Trend Alert: Next Generation of Superfruits are Ripening

Blueberries, pomegranates, acai and goji are so last year.  Now there’s a new crop of superfuits ready for their close up.

I recently wrote about prickly pear (or cactus fruit), that I enjoyed in Lebanon last summer, and lychee fruit, which is a delightful grape-like fruit with a pebbly shell from China and Southeast Asia.


Both of these fruits are in the running to be the next big superfuit.  Trouble is, once a fruit like this gets popular, it starts showing up in pills and potions (such as the Lichi Super Fruit Diet) or as extracts in fancy juices or energy drinks — and who knows how much actual fruit is inside. 

Rarely are people actually going out and eating these whole fruits.  For some of these, you need to go to the Amazon to even find them fresh.  I’m all in favor of people getting excited about eating more fruit — and if the superfruit phenomenon does the trick — then that’s great.  But  has the exotic fruit trend gotten out of hand?  

Are we overlooking apples and other homegrown fruits to get just a small spoonful of pulp that was squeezed from a  mysterious  fruit from the rainforest?  Are we drinking gallons of pricey high antioxidant juices from the Amazon and ignoring whole fruit?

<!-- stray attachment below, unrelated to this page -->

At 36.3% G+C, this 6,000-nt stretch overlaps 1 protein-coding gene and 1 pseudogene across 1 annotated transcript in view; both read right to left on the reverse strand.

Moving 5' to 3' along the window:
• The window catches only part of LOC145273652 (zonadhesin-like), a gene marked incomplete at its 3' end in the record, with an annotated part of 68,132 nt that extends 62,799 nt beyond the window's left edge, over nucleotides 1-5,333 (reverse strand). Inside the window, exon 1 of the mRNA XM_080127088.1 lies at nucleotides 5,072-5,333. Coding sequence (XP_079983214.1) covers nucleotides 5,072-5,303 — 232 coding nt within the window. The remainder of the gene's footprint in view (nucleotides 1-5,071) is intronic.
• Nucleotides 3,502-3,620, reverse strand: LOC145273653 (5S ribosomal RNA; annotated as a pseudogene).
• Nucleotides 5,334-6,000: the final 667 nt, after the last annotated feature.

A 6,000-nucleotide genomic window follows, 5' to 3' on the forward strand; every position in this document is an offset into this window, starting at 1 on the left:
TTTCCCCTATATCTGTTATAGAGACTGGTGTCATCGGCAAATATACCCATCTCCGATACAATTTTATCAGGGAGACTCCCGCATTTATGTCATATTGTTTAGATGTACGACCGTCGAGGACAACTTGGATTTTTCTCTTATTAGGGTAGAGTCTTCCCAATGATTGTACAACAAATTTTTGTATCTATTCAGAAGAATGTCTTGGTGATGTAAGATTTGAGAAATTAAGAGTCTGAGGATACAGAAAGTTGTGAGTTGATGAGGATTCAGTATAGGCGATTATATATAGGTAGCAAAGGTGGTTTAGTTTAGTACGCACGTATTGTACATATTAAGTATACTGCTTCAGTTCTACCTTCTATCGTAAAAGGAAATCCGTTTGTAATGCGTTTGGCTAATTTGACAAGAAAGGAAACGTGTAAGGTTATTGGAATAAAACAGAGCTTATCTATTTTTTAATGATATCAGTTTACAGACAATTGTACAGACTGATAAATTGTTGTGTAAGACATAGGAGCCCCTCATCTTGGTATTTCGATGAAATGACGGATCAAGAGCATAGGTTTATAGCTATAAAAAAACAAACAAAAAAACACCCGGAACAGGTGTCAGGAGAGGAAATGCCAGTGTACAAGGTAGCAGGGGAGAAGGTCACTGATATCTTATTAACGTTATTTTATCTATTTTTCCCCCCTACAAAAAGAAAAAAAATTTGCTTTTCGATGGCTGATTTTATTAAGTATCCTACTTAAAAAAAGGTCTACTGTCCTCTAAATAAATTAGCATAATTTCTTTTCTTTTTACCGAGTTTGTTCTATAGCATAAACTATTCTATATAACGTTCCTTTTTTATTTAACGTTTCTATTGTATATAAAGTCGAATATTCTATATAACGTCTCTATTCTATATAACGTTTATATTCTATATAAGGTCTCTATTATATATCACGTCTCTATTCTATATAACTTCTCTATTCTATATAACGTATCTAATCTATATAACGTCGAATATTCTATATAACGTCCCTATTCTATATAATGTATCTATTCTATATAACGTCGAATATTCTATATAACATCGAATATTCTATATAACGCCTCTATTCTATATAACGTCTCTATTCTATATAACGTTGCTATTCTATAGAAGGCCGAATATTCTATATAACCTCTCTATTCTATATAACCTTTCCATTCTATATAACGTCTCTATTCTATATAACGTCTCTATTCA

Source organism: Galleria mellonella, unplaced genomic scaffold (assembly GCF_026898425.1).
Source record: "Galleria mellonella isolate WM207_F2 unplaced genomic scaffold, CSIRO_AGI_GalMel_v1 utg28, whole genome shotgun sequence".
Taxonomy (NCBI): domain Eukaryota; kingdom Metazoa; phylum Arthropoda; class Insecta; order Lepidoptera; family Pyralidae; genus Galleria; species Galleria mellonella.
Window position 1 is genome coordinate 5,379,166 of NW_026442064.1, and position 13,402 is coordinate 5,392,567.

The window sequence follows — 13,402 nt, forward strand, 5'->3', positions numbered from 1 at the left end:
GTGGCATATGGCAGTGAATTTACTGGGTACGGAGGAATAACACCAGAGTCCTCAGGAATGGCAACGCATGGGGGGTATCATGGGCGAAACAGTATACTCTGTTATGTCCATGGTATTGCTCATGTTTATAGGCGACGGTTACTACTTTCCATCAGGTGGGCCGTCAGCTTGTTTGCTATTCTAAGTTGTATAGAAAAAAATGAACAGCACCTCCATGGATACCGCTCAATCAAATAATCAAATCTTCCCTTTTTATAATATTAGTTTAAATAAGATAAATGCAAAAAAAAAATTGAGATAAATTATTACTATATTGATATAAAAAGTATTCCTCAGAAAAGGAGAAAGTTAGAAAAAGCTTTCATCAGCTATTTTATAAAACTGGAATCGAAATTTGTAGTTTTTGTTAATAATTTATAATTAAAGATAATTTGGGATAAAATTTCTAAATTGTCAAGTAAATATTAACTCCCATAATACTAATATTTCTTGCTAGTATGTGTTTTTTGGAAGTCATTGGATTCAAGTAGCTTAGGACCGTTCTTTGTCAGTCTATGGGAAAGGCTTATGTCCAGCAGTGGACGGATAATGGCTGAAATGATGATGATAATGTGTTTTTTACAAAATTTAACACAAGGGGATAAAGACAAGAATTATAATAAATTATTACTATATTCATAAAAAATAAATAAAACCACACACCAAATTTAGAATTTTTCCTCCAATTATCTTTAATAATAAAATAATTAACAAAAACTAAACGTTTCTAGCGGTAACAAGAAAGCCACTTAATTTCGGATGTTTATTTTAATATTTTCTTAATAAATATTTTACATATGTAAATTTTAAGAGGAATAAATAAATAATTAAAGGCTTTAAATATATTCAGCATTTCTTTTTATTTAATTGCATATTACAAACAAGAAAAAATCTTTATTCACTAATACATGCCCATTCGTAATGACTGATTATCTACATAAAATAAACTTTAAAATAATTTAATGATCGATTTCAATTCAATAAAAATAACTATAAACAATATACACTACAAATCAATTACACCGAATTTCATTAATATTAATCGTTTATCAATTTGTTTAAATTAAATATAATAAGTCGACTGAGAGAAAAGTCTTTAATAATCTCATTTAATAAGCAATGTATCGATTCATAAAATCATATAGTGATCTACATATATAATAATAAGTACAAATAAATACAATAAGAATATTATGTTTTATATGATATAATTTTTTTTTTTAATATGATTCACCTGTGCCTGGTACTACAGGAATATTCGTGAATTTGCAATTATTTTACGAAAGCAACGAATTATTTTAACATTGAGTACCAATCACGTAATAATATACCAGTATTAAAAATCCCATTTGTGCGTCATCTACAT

It wasn’t that long ago that I wrote about the next big superfuits, but now there are even more new ones on the scene and a lot more products that boast about these exotic fruits on the label.  Here are some of the most popular:


A sweet cousin to the cacao tree (where we get chocolate).  Typically grown in Brazil, cupaucu has been dubbed a “pharmacy in a fruit.”   [photo credit:   cupuacu-fruit on flickr].  One of the latest products to add a squirt of cupuacu is Musselman’s applesauce.

cupuacu stack

musselman's cupuacu

Maqui Berries

A deep purple berry native to South America, often sold as supplements or blended in mail-order superjuices. Claims to have massive amounts of antioxidants.  [photo credit:  sunfood  on flickr]

maqui berry

maqui berry powder


A fruit from a shrub native to Brazil and Venezuela.  Most commonly used as a stimulant (similar to caffeine), rather than a flavor.  That’s why you’ll see guarana used in lots of energy drinks and nutrition bars. [photo credit:  amberbrasil on flickr]


 guarana energy drink